Last week I was joking to a dispairing Labour moderate that his best chance of conveying the gravity of the current situation facing the party to all of its factions would be if a Labour MP with a small majority over the Tories and a lot of Leave-voting constituents resigned and set up a by-election.
Today (by total coincidence, before any rumours start) Jamie Reed did just that. Here’s how the seat looked when he was re-elected in 2015:
— NumbrCrunchrPolitics (@NCPoliticsUK) December 21, 2016
The seat (previously represented by Jack Cunningham) is larger than the Copeland district, and the current best estimate of the EU referendum is that it voted 59.8% Leave. It was first fought under its current name in 1983, having previously been called Whitehaven. The Labour majority has fallen at every election this century.
The seat’s demographics aren’t out of line with its politics, with double the national average employed in manufacturing, but below average health and qualifications and slightly more over 65s.
The Leave vote and the small Labour majority (and Labour’s recent by-election performances) have led to a lot of speculation that the Conservatives could win it, for the first time since 1931. But I can’t stress enough how rare it would be for a government to gain a seat in a by-election – it hasn’t happened for decades and of the four postwar case studies (out of 452 by-elections in Great Britain), two involved very strange electoral (and not just political) circumstances, one involved moderately strange circumstances, and one was in an ultra, ultra marginal seat. It is much more normal for governing parties lose ground in by-elections, and the betting markets and Twittersphere may be getting a bit ahead of themselves.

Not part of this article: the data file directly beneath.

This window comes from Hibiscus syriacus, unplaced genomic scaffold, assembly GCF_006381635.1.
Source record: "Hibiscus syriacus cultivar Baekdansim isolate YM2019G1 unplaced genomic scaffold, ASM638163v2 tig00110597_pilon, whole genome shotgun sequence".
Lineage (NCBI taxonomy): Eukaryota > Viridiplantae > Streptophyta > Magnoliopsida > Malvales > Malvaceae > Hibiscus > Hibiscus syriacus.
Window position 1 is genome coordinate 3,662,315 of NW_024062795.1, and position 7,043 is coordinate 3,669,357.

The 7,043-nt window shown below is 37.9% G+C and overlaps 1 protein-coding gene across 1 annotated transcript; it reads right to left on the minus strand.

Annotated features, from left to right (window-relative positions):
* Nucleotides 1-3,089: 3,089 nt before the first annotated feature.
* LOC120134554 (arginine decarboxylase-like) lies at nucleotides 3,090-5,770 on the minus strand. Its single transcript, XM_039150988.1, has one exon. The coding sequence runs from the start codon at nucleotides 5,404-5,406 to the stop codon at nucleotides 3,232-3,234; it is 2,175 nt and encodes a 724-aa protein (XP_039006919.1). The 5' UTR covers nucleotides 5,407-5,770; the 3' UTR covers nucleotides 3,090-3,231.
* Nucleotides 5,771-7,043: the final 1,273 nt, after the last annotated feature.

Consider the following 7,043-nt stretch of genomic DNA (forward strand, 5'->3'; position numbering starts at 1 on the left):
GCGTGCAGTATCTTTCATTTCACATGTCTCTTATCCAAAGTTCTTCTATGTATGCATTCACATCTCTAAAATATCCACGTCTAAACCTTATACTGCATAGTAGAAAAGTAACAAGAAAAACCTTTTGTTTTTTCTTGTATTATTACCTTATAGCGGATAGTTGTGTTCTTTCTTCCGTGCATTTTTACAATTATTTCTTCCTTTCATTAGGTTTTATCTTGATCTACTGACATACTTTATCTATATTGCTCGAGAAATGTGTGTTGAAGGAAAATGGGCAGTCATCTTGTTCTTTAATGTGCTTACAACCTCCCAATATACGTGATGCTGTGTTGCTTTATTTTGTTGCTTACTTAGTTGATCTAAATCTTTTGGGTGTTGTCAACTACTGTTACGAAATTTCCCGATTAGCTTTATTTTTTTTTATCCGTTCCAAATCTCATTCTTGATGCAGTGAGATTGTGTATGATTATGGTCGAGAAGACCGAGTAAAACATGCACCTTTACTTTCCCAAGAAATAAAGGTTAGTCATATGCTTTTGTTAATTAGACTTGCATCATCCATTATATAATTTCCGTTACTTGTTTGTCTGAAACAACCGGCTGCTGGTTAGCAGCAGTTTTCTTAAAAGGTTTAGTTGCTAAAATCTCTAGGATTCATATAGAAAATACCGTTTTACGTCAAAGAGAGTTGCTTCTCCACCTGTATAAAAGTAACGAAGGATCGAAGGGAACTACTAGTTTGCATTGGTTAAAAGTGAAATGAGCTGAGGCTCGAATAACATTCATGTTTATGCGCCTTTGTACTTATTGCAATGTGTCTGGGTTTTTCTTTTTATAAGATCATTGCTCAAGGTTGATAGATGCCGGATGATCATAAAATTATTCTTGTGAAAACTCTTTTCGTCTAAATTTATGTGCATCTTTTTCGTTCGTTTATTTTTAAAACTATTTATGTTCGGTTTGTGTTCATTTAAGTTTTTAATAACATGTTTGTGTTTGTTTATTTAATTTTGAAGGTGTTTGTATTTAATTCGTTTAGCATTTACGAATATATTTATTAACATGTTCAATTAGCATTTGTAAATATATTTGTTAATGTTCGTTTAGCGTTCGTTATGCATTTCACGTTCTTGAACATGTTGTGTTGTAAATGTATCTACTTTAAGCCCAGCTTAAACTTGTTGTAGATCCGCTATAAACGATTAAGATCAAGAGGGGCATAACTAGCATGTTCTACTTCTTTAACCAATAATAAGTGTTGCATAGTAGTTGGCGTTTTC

But could the Tories do it anyway? They need a swing of 3.3% from Labour, not much more than the 2.2% swing they achieved to increase their majority in Sleaford. They will try to spin the circumstances of the by-election to their advantage, and although local factors usually aren’t as important as is commonly assumed, the importance of Sellafield to the local economy will not help the anti-nuclear Corbyn.
It seems as though the Conservatives have relatively little trouble getting their vote out in Leavey areas. So what it will probably come down to is how well they and (more importantly) Labour can resist the Lib Dem and UKIP charge. I’m going to say that a Tory gain is possible, but no more than that.
The campaign sounds like being a long one, with Reed not planning to stand down until late January, making a late February or March date likely.